by Sue Tomchin
Dressing as Queen Esther is never out of fashion, but we think it’s time to branch out. While one obvious choice is to pull your hair back in a tight bun, throw on a black robe, accessorize with a lace collar, and large, dark-rimmed glasses and go as the honorable RBG, here are some other empowered women worth emulating this Purim.
Proudly Jewish gymnast Aly Raisman used “Hava Nagila” as the music for her gold-medal winning floor exercise routine at the London Olympics in 2012, one of a total of six Olympic medals she has won. So get out your tights and leotard, put your hair in a topknot, hang medals on ribbons around your neck, and you’ll strike gold in the Purim costume parade.
Berated at the start of her career for her distinctive profile, her Brooklyn accent, and her refusal to be anything but herself, Barbra Streisand showed us all that being unambiguously Jewish, strong and gorgeous are not mutually exclusive. The bestselling female vocalist of all time, she was the first woman to write, produce, direct, and star in a major Hollywood film. Along the way she has received two Oscars, 10 Grammys, a Tony, and the Presidential Medal of Freedom, among other honors. To create a Purim costume that will make them say, “hello, gorgeous,” check out this Tumblr post to see what Babs wore in some of her iconic roles. Don’t forget to belt out a few bars of “People” while you’re at it.
"This woman's place is in the House—the House of Representatives," declared “Battling Bella” Abzug, a lawyer, social activist, and leader in the women’s movement, as well as an influential member of Congress. Outspoken and indomitable, her signature look was to wear a vibrant hat. Whether colorful, wide-brimmed, or perfectly round, this identifiable accessory always made a statement—just like the woman who wore it. So embrace Bella’s audacious attitude and don some headgear this Purim remembering, as Bella asserted, “It's what's under the hat that counts!"
Fearless is only one of a slew of accolades that we can think of to describe the work of feminist icon, journalist and activist Gloria Steinem. Co-founder of Ms. magazine and of the National Women’s Political Caucus, she has been on the front line in the fight for women’s and human rights for the past 50+ years. This January, on the day after the inauguration, she served as co-chair and speaker at the Women’s March on Washington. To suggest Steinem’s liberated style, dress in a black top and slacks and a low-slung wide belt. Wear your hair straight, parted down the center, put on large glasses and carry a copy of Ms. under your arm to complete your costume.
When Facebook COO Sheryl Sandberg coined the term “lean in” in her bestselling book, she ignited a national discussion about women’s leadership and how to break down both professional and personal barriers. And she puts her money where her mouth is: she has created Lean In, an organization dedicated to building women’s leadership and creating workplaces that are inclusive and fair, qualities we admire. So don a well-tailored dress and heels, comb your hair into a bob and carry her book at your side and you’ll be paying homage to one of the world’s most powerful women.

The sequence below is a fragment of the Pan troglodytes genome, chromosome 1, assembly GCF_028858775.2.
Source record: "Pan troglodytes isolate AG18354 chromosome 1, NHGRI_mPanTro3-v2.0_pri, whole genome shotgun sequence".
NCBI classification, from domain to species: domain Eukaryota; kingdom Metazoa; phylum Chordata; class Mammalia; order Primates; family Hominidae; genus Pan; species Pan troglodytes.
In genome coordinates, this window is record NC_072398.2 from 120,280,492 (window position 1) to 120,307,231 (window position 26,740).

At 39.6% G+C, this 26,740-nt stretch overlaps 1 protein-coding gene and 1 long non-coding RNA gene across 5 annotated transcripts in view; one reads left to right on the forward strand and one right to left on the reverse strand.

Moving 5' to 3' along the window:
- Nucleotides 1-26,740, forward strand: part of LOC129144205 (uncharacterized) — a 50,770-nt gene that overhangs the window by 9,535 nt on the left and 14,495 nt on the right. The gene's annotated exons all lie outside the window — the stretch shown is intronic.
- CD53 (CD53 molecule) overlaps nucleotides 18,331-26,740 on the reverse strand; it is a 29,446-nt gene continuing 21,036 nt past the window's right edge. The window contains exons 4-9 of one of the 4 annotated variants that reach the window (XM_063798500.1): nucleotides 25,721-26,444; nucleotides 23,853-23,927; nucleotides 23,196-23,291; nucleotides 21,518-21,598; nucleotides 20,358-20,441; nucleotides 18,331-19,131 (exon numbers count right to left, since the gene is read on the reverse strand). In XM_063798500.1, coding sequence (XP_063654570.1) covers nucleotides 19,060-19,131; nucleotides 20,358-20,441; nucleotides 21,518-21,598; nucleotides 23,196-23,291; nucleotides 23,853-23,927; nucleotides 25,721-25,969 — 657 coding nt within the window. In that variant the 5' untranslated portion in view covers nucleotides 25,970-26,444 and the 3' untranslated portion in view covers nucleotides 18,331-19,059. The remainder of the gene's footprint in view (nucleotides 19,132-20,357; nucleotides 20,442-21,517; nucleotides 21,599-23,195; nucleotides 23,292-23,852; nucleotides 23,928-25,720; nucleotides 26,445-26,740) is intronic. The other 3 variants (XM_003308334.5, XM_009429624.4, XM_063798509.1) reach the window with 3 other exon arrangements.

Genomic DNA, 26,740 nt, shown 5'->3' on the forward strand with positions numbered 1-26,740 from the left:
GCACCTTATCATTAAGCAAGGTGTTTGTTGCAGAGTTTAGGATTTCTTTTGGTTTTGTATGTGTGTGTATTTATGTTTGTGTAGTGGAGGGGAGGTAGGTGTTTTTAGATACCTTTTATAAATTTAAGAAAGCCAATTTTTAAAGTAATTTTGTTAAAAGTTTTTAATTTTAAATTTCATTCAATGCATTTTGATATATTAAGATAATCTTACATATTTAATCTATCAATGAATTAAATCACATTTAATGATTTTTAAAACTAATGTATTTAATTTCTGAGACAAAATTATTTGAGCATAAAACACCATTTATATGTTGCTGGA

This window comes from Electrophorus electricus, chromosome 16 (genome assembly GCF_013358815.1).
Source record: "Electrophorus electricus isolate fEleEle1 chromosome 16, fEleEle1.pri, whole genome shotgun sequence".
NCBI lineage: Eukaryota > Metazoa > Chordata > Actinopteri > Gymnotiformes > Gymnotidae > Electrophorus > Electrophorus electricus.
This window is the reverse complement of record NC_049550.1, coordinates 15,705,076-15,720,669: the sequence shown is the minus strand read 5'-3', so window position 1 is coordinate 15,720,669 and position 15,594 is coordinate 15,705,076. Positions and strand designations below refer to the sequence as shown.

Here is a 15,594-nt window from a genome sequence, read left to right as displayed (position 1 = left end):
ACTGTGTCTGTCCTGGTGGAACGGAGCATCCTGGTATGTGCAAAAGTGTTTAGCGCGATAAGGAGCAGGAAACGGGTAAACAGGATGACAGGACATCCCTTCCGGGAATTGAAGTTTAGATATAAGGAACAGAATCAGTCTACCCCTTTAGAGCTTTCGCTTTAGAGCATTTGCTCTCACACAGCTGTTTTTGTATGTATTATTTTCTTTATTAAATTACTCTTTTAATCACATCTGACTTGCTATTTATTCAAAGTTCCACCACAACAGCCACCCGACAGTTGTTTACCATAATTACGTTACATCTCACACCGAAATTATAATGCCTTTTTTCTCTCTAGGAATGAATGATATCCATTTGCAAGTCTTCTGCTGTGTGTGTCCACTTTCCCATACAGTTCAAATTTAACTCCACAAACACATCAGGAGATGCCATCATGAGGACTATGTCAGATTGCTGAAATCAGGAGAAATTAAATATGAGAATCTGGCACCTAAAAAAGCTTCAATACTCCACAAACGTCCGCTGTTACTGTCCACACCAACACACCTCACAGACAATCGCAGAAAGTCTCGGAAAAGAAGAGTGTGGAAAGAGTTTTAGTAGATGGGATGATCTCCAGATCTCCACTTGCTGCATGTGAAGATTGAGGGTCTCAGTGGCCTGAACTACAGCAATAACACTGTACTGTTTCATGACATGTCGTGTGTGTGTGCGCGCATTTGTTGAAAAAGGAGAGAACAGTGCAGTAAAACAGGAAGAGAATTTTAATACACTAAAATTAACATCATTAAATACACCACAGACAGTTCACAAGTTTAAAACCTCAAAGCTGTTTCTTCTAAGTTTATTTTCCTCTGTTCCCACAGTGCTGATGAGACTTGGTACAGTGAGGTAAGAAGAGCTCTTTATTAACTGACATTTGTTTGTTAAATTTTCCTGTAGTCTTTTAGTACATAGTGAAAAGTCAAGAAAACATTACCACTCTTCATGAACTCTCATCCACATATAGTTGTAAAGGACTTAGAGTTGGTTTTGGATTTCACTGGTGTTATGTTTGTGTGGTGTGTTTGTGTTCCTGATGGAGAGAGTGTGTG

The jersey wrap dress she designed made women of all shapes and sizes feel amazing.It’s considered so influential that it has been enshrined in the Metropolitan Museum of Art. But what makes Diane von Furstenberg a woman worth emulating is the vision and drive to succeed that have inspired her to create lines that we love, from clothing to cosmetics to jewelry to children’s wear. And we can’t forget to mention her work and philanthropy promoting leadership for women and girls. So pull out a wrap dress from your own (or your mom’s) closet, let your wavy hair loose on your shoulders, and channel the beauty and flair of DVF!
Before STEM programs for girls became commonplace, astronaut Judith Resnik showed the world that women could soar in the sciences. She earned a Ph.D. in electrical engineering and was recruited to the space program going on to become, in 1978, only the second woman and the first Jewish woman in space. Mission specialist on the first voyage of the Discovery space shuttle, she was killed in the Challenger space shuttle disaster. Celebrate Resnik’s bold legacy with astronaut attire.
Though small of stature, she’s had an outsize influence on how we talk about sex. Dr. Ruth Westheimer’s spirited discussions on radio and television played a major role in introducing generations to forthright and non-judgmental conversation about sexuality. Born in Germany, she was sent to Switzerland to escape the Nazis. Gutsy and whip-smart, she immigrated to British-controlled Palestine, trained as a sniper and was wounded in Israel’s War of Independence. Relocating first to Paris and then the U.S., she worked at Planned Parenthood while pursuing a Ph.D. and post-doctoral work in human sexuality. To pay tribute to Dr. Ruth, put on a colorful suit, brush up on your German accent, perch horn-rimmed glasses on your nose, and declare: “When it comes to sex, the most important six inches are the ones between the ears.” Use props at your own discretion.
The pedestal of the Statue of Liberty features a tablet bearing the immortal poem by Jewish poet Emma Lazarus that reads, in part: “Give me your tired, your poor, your huddled masses yearning to breathe free.” That, plus the fact that it has been a symbol of welcome for millions of refugees, makes the “lady with a lamp” a powerful gal for Purim attire, especially in light of current restrictions on immigration to U.S. shores. Order a costume or use an old sheet, some spray paint, and a whole lot of green makeup to make your own.